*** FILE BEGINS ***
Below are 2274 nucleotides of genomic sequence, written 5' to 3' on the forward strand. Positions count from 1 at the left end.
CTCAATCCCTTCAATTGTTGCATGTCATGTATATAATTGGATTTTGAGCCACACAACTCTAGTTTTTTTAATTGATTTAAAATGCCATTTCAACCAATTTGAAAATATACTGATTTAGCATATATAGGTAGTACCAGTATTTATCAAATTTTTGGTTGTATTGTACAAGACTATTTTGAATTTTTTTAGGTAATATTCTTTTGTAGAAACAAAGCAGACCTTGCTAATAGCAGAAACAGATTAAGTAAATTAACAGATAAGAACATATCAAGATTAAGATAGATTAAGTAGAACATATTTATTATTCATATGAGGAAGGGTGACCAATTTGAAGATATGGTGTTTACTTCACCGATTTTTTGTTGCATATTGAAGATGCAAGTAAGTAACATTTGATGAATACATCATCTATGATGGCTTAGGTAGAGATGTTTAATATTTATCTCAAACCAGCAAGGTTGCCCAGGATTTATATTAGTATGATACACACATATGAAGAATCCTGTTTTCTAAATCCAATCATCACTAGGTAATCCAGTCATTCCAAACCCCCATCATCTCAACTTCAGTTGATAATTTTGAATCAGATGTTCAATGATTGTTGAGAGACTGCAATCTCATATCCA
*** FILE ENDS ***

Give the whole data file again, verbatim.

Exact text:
Below are 2274 nucleotides of genomic sequence, written 5' to 3' on the forward strand. Positions count from 1 at the left end.
CTCAATCCCTTCAATTGTTGCATGTCATGTATATAATTGGATTTTGAGCCACACAACTCTAGTTTTTTTAATTGATTTAAAATGCCATTTCAACCAATTTGAAAATATACTGATTTAGCATATATAGGTAGTACCAGTATTTATCAAATTTTTGGTTGTATTGTACAAGACTATTTTGAATTTTTTTAGGTAATATTCTTTTGTAGAAACAAAGCAGACCTTGCTAATAGCAGAAACAGATTAAGTAAATTAACAGATAAGAACATATCAAGATTAAGATAGATTAAGTAGAACATATTTATTATTCATATGAGGAAGGGTGACCAATTTGAAGATATGGTGTTTACTTCACCGATTTTTTGTTGCATATTGAAGATGCAAGTAAGTAACATTTGATGAATACATCATCTATGATGGCTTAGGTAGAGATGTTTAATATTTATCTCAAACCAGCAAGGTTGCCCAGGATTTATATTAGTATGATACACACATATGAAGAATCCTGTTTTCTAAATCCAATCATCACTAGGTAATCCAGTCATTCCAAACCCCCATCATCTCAACTTCAGTTGATAATTTTGAATCAGATGTTCAATGATTGTTGAGAGACTGCAATCTCATATCCA